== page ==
In East Asia, air masses of differing temperatures and humidity from areas of high atmospheric pressure over the Sea of Okhotsk and the Pacific Ocean meet along the baiu zensen front, creating clouds and rain. The strength of these two regions bumping up against each other prevents the front from dissipating.

   When there has been a number of days of unsettled weather and it looks likely to continue to be rainy or cloudy for the next several days, the Japanese Meteorological Agency will announce that a particular region of Japan has entered the rainy season (梅雨入り, tsuyu iri). Similarly, the end of the rainy season (梅雨明け, tsuyu ake) is announced when the rains have stopped and there has been a period of sunny days. If the past is anything to go by, the rainy season will end in the northern part of Kyūshū around the 15th of July, or just in time for the Hakata Gion Yamakasa festival.

    While the mechanics of the tsuyu are fairly straight-forward, there are a number of aspects about the season which can be somewhat confusing to foreigners. (They were at least to me.)

   The first question many people have concerns the name of the season: tsuyu (梅雨)—literally, “plum rain”. Why, do you ask, is the season called “plum rain” when Japan’s beloved plum blossoms (梅の花, ume no hana) bloom in late winter (typically February where I live)? Because, holds one theory, the rainy season coincides with the picking of plums for making plum liquor (梅酒, umeshu) and pickling (梅干し, umeboshi).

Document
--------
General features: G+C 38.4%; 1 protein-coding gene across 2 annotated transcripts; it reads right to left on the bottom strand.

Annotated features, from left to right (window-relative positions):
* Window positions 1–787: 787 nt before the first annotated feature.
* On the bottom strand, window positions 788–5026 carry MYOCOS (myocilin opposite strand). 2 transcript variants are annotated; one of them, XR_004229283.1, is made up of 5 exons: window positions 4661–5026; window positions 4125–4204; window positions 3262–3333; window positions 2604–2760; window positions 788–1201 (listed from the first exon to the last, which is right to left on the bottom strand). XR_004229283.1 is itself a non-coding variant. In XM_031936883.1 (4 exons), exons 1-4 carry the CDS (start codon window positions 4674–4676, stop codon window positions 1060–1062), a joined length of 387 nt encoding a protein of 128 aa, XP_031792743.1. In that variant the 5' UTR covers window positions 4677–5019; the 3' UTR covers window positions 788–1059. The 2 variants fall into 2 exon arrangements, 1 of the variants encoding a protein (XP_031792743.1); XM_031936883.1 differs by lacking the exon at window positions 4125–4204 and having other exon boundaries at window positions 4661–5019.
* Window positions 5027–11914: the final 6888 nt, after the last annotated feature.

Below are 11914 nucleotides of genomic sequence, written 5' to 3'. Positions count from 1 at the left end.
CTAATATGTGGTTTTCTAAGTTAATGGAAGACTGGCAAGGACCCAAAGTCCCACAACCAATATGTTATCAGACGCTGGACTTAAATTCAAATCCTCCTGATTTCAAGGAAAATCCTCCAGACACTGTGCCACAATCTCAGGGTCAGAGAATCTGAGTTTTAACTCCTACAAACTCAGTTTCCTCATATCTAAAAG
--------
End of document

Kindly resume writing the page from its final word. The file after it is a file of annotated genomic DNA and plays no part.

Another theory maintains that the original name for the season was baiu (黴雨, literally "mold rain") what with the high humidity level and heat creating the perfect condition for mold to grow. The “moldy” half of the name, 黴 (bai), was replaced with the Chinese character for plum, 梅 (bai, ume), which could also be read the same way. Lending some credence to this theory is that fact that in China the rainy season is also written 梅雨 (though pronounced “méiyǔ”) and is called by some people 霉雨, where 霉 can also means “mold”.

   Interestingly, the kanji for plum, 梅, contains the “radical” 毎 in it which means “every” as in “every day”, giving the word 梅雨 (baiu) the sense of it raining every day. In Korea the name for the season is jangma (장마, literally “long rain”).

 

   The second question people have regarding tsuyu is the traditional name of the month in which the rainy season falls: Minazuki (水無月)—literally, “no water month”. Why on earth would a month be called that when it rains all the time?